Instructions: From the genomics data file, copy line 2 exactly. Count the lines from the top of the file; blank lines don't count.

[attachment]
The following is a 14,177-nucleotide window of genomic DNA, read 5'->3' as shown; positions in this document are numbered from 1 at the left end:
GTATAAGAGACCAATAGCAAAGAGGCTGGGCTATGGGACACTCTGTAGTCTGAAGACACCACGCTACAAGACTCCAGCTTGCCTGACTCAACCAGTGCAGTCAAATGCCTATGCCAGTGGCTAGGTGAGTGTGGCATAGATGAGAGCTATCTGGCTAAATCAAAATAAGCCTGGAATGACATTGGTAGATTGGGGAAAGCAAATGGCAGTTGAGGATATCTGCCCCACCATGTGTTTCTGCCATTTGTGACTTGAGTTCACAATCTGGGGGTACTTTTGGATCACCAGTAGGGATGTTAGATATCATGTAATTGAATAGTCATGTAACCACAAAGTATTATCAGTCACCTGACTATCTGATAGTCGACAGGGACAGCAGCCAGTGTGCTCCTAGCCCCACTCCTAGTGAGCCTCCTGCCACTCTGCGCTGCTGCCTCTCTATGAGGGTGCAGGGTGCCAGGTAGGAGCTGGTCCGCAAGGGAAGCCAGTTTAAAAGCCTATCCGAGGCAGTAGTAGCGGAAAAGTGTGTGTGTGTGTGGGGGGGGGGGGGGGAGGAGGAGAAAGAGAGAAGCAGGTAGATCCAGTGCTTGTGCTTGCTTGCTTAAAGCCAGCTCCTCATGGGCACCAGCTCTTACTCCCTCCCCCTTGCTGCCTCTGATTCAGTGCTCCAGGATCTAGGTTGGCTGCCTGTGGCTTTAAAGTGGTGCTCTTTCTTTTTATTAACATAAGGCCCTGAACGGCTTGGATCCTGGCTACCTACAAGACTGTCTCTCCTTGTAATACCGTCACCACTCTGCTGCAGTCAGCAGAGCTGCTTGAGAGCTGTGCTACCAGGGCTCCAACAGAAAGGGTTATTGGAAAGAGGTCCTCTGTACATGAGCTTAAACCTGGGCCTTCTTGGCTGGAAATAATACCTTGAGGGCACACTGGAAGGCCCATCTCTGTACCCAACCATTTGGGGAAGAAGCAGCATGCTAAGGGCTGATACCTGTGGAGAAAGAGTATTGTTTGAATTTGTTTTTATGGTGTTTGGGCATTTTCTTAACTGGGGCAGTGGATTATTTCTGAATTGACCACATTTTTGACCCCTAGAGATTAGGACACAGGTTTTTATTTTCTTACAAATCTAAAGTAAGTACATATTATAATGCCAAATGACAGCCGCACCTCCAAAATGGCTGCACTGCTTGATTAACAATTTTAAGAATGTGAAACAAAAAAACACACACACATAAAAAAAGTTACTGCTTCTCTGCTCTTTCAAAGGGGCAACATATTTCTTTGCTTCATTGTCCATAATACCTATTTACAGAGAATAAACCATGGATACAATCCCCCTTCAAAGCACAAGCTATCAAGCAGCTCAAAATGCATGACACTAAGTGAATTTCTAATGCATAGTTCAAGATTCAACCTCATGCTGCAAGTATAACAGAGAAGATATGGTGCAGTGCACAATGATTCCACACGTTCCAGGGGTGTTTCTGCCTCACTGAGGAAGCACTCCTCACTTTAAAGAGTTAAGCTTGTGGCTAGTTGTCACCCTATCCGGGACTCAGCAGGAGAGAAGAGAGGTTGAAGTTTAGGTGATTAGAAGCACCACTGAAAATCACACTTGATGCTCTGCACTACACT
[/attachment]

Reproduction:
GTATAAGAGACCAATAGCAAAGAGGCTGGGCTATGGGACACTCTGTAGTCTGAAGACACCACGCTACAAGACTCCAGCTTGCCTGACTCAACCAGTGCAGTCAAATGCCTATGCCAGTGGCTAGGTGAGTGTGGCATAGATGAGAGCTATCTGGCTAAATCAAAATAAGCCTGGAATGACATTGGTAGATTGGGGAAAGCAAATGGCAGTTGAGGATATCTGCCCCACCATGTGTTTCTGCCATTTGTGACTTGAGTTCACAATCTGGGGGTACTTTTGGATCACCAGTAGGGATGTTAGATATCATGTAATTGAATAGTCATGTAACCACAAAGTATTATCAGTCACCTGACTATCTGATAGTCGACAGGGACAGCAGCCAGTGTGCTCCTAGCCCCACTCCTAGTGAGCCTCCTGCCACTCTGCGCTGCTGCCTCTCTATGAGGGTGCAGGGTGCCAGGTAGGAGCTGGTCCGCAAGGGAAGCCAGTTTAAAAGCCTATCCGAGGCAGTAGTAGCGGAAAAGTGTGTGTGTGTGTGGGGGGGGGGGGGGGAGGAGGAGAAAGAGAGAAGCAGGTAGATCCAGTGCTTGTGCTTGCTTGCTTAAAGCCAGCTCCTCATGGGCACCAGCTCTTACTCCCTCCCCCTTGCTGCCTCTGATTCAGTGCTCCAGGATCTAGGTTGGCTGCCTGTGGCTTTAAAGTGGTGCTCTTTCTTTTTATTAACATAAGGCCCTGAACGGCTTGGATCCTGGCTACCTACAAGACTGTCTCTCCTTGTAATACCGTCACCACTCTGCTGCAGTCAGCAGAGCTGCTTGAGAGCTGTGCTACCAGGGCTCCAACAGAAAGGGTTATTGGAAAGAGGTCCTCTGTACATGAGCTTAAACCTGGGCCTTCTTGGCTGGAAATAATACCTTGAGGGCACACTGGAAGGCCCATCTCTGTACCCAACCATTTGGGGAAGAAGCAGCATGCTAAGGGCTGATACCTGTGGAGAAAGAGTATTGTTTGAATTTGTTTTTATGGTGTTTGGGCATTTTCTTAACTGGGGCAGTGGATTATTTCTGAATTGACCACATTTTTGACCCCTAGAGATTAGGACACAGGTTTTTATTTTCTTACAAATCTAAAGTAAGTACATATTATAATGCCAAATGACAGCCGCACCTCCAAAATGGCTGCACTGCTTGATTAACAATTTTAAGAATGTGAAACAAAAAAACACACACACATAAAAAAAGTTACTGCTTCTCTGCTCTTTCAAAGGGGCAACATATTTCTTTGCTTCATTGTCCATAATACCTATTTACAGAGAATAAACCATGGATACAATCCCCCTTCAAAGCACAAGCTATCAAGCAGCTCAAAATGCATGACACTAAGTGAATTTCTAATGCATAGTTCAAGATTCAACCTCATGCTGCAAGTATAACAGAGAAGATATGGTGCAGTGCACAATGATTCCACACGTTCCAGGGGTGTTTCTGCCTCACTGAGGAAGCACTCCTCACTTTAAAGAGTTAAGCTTGTGGCTAGTTGTCACCCTATCCGGGACTCAGCAGGAGAGAAGAGAGGTTGAAGTTTAGGTGATTAGAAGCACCACTGAAAATCACACTTGATGCTCTGCACTACACT